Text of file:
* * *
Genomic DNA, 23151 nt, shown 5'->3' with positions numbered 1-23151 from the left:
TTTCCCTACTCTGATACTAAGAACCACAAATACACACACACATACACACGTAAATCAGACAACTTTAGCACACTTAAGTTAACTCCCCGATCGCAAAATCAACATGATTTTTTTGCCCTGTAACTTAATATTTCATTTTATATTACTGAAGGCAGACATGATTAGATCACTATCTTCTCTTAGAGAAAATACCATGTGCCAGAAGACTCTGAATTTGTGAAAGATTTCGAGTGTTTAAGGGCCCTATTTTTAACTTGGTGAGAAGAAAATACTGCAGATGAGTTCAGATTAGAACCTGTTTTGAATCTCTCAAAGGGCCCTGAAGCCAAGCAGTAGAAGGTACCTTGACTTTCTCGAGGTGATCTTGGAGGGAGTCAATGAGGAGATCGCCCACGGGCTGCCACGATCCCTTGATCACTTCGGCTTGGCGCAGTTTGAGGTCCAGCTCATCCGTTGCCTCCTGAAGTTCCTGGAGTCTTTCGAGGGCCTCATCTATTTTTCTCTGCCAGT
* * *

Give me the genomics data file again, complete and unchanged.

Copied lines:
Genomic DNA, 23151 nt, shown 5'->3' with positions numbered 1-23151 from the left:
TTTCCCTACTCTGATACTAAGAACCACAAATACACACACACATACACACGTAAATCAGACAACTTTAGCACACTTAAGTTAACTCCCCGATCGCAAAATCAACATGATTTTTTTGCCCTGTAACTTAATATTTCATTTTATATTACTGAAGGCAGACATGATTAGATCACTATCTTCTCTTAGAGAAAATACCATGTGCCAGAAGACTCTGAATTTGTGAAAGATTTCGAGTGTTTAAGGGCCCTATTTTTAACTTGGTGAGAAGAAAATACTGCAGATGAGTTCAGATTAGAACCTGTTTTGAATCTCTCAAAGGGCCCTGAAGCCAAGCAGTAGAAGGTACCTTGACTTTCTCGAGGTGATCTTGGAGGGAGTCAATGAGGAGATCGCCCACGGGCTGCCACGATCCCTTGATCACTTCGGCTTGGCGCAGTTTGAGGTCCAGCTCATCCGTTGCCTCCTGAAGTTCCTGGAGTCTTTCGAGGGCCTCATCTATTTTTCTCTGCCAGT